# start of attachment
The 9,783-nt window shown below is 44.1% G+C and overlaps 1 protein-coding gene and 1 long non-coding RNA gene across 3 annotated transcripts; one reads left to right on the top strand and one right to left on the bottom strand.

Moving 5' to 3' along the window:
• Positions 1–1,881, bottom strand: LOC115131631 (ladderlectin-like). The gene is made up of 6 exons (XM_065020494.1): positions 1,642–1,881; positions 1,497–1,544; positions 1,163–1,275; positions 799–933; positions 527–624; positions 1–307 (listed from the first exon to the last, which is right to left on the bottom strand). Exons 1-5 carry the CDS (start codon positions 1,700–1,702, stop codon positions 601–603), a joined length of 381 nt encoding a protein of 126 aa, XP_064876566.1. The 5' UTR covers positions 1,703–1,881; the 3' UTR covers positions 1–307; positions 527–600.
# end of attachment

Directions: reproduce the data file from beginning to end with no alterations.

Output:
The 9,783-nt window shown below is 44.1% G+C and overlaps 1 protein-coding gene and 1 long non-coding RNA gene across 3 annotated transcripts; one reads left to right on the top strand and one right to left on the bottom strand.

Moving 5' to 3' along the window:
• Positions 1–1,881, bottom strand: LOC115131631 (ladderlectin-like). The gene is made up of 6 exons (XM_065020494.1): positions 1,642–1,881; positions 1,497–1,544; positions 1,163–1,275; positions 799–933; positions 527–624; positions 1–307 (listed from the first exon to the last, which is right to left on the bottom strand). Exons 1-5 carry the CDS (start codon positions 1,700–1,702, stop codon positions 601–603), a joined length of 381 nt encoding a protein of 126 aa, XP_064876566.1. The 5' UTR covers positions 1,703–1,881; the 3' UTR covers positions 1–307; positions 527–600.